Electron-beam direct-write lithography systems must in the future transmit terabits of information per second to be viable for commercial semiconductor manufacturing. Lossless layout image compression algorithms with high decoding throughputs and modest decoding resources are tools to address the data transfer portion of the throughput problem. The earlier lossless layout image compression algorithm Corner2 is designed for binary layout images on raster-scanning systems. The authors propose variations of Corner2 collectively called Corner2-EPC and Paeth-EPC which apply to electron-beam proximity corrected layout images and offer interesting trade-offs between compression ratios and decoding speeds. Most of our algorithms achieve better overall compression performance than portable network graphics, Block C4, and LineDiffEntropy while having low decoding times and resources.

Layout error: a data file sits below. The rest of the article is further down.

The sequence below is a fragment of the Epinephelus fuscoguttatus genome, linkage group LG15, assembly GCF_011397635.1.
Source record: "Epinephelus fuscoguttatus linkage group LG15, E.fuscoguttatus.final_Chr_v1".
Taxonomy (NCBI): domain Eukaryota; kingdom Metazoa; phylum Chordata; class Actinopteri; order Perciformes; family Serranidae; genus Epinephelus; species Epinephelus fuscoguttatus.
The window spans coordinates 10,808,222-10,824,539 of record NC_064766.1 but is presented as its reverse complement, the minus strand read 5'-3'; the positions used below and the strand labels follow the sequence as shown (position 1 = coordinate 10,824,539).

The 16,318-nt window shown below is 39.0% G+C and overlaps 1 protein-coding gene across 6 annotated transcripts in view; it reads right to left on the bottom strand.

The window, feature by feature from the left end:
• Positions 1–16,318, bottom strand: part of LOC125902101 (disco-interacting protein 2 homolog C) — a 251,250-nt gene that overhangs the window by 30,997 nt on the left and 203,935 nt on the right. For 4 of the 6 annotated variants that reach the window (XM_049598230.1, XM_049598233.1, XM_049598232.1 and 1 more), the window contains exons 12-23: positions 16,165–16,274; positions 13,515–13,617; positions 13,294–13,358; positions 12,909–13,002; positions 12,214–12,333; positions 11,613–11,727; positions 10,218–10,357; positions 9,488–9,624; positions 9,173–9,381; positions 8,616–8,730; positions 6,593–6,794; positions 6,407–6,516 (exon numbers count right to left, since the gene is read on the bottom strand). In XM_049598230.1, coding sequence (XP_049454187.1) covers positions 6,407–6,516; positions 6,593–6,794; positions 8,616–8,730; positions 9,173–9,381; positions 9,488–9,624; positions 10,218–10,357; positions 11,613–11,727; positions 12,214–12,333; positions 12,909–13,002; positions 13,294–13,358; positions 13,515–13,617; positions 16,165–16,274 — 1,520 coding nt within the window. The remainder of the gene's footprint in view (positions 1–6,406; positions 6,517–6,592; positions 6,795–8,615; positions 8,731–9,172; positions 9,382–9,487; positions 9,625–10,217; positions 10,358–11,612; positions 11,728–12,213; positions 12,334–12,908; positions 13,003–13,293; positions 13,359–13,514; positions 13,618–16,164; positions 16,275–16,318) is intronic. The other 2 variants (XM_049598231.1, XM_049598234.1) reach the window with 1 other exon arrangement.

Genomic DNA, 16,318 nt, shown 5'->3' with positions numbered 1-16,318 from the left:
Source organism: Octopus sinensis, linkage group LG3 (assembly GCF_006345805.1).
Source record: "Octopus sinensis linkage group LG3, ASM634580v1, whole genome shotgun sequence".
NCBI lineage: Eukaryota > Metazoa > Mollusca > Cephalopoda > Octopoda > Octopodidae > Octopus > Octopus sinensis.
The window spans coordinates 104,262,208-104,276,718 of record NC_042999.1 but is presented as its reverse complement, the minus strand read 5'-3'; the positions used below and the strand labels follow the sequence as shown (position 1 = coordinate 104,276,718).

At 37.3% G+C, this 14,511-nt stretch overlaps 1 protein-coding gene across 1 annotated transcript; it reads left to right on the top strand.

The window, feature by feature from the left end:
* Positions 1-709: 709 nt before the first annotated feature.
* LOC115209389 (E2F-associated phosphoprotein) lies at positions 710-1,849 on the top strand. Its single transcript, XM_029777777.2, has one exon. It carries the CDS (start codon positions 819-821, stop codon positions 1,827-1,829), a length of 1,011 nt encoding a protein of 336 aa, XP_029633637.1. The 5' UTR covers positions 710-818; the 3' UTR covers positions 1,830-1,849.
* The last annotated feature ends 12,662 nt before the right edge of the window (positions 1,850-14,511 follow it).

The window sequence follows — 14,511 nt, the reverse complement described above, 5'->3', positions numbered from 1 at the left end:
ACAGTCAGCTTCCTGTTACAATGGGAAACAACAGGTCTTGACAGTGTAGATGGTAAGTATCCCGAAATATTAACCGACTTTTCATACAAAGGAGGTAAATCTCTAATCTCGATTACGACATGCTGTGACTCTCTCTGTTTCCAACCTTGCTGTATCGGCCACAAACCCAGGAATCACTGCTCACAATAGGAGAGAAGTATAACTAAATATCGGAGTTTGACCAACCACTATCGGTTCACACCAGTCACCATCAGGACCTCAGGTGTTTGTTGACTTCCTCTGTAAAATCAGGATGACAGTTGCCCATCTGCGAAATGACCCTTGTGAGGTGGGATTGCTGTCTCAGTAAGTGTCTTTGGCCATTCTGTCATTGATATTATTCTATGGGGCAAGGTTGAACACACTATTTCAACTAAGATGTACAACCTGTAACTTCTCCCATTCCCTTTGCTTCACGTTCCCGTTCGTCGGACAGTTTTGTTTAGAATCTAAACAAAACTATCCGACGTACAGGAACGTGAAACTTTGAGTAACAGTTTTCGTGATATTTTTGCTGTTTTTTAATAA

Electron-beam direct-write (EBDW) lithography is an attractive candidate for next-generation lithography because electron beam lithography systems can attain very high resolution,1 and EBDW lithography systems do not need costly physical masks since the electron beam writer writes the mask pattern directly to the photoresist layer. The widespread use of EBDW lithography in commercial semiconductor manufacturing has been hindered by its low throughput in the patterning of wafers. In order to address this issue, future EBDW lithography systems must transmit terabits of information per second; for example, Levinson2 estimated that the patterning of one 300-nm wafer per minute with 1-nm edge placement for 22-nm technology requires the transmission of about 48.7 Tbits/s of data. There have been endeavors to tackle the data transfer problem by using massively parallel electron beams to write multiple pixels at a time.3–6 However, multiple electron beam lithography systems are not currently ready to replace optical lithography for high-volume manufacturing, and among the problems to be addressed are datapath issues; i.e., there are questions about how to provide the massive layout image data to the array of electron beam writers.